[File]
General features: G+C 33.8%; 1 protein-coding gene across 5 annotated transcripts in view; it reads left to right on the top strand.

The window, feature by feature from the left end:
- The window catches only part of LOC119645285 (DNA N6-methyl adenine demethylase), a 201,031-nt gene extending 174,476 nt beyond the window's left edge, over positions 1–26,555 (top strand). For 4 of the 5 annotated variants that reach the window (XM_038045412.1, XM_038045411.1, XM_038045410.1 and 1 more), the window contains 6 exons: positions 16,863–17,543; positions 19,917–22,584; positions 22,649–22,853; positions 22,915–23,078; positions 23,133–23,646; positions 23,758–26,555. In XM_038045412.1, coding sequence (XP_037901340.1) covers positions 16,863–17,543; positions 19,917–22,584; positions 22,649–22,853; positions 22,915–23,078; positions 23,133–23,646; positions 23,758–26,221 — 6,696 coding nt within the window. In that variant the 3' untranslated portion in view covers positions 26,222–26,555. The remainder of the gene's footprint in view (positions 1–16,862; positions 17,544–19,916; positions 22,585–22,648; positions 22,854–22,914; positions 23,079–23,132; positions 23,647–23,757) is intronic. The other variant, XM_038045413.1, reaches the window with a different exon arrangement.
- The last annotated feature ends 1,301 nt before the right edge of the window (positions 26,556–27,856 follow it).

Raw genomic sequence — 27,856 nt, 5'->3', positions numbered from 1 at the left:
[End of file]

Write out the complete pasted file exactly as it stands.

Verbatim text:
General features: G+C 33.8%; 1 protein-coding gene across 5 annotated transcripts in view; it reads left to right on the top strand.

The window, feature by feature from the left end:
- The window catches only part of LOC119645285 (DNA N6-methyl adenine demethylase), a 201,031-nt gene extending 174,476 nt beyond the window's left edge, over positions 1–26,555 (top strand). For 4 of the 5 annotated variants that reach the window (XM_038045412.1, XM_038045411.1, XM_038045410.1 and 1 more), the window contains 6 exons: positions 16,863–17,543; positions 19,917–22,584; positions 22,649–22,853; positions 22,915–23,078; positions 23,133–23,646; positions 23,758–26,555. In XM_038045412.1, coding sequence (XP_037901340.1) covers positions 16,863–17,543; positions 19,917–22,584; positions 22,649–22,853; positions 22,915–23,078; positions 23,133–23,646; positions 23,758–26,221 — 6,696 coding nt within the window. In that variant the 3' untranslated portion in view covers positions 26,222–26,555. The remainder of the gene's footprint in view (positions 1–16,862; positions 17,544–19,916; positions 22,585–22,648; positions 22,854–22,914; positions 23,079–23,132; positions 23,647–23,757) is intronic. The other variant, XM_038045413.1, reaches the window with a different exon arrangement.
- The last annotated feature ends 1,301 nt before the right edge of the window (positions 26,556–27,856 follow it).

Raw genomic sequence — 27,856 nt, 5'->3', positions numbered from 1 at the left: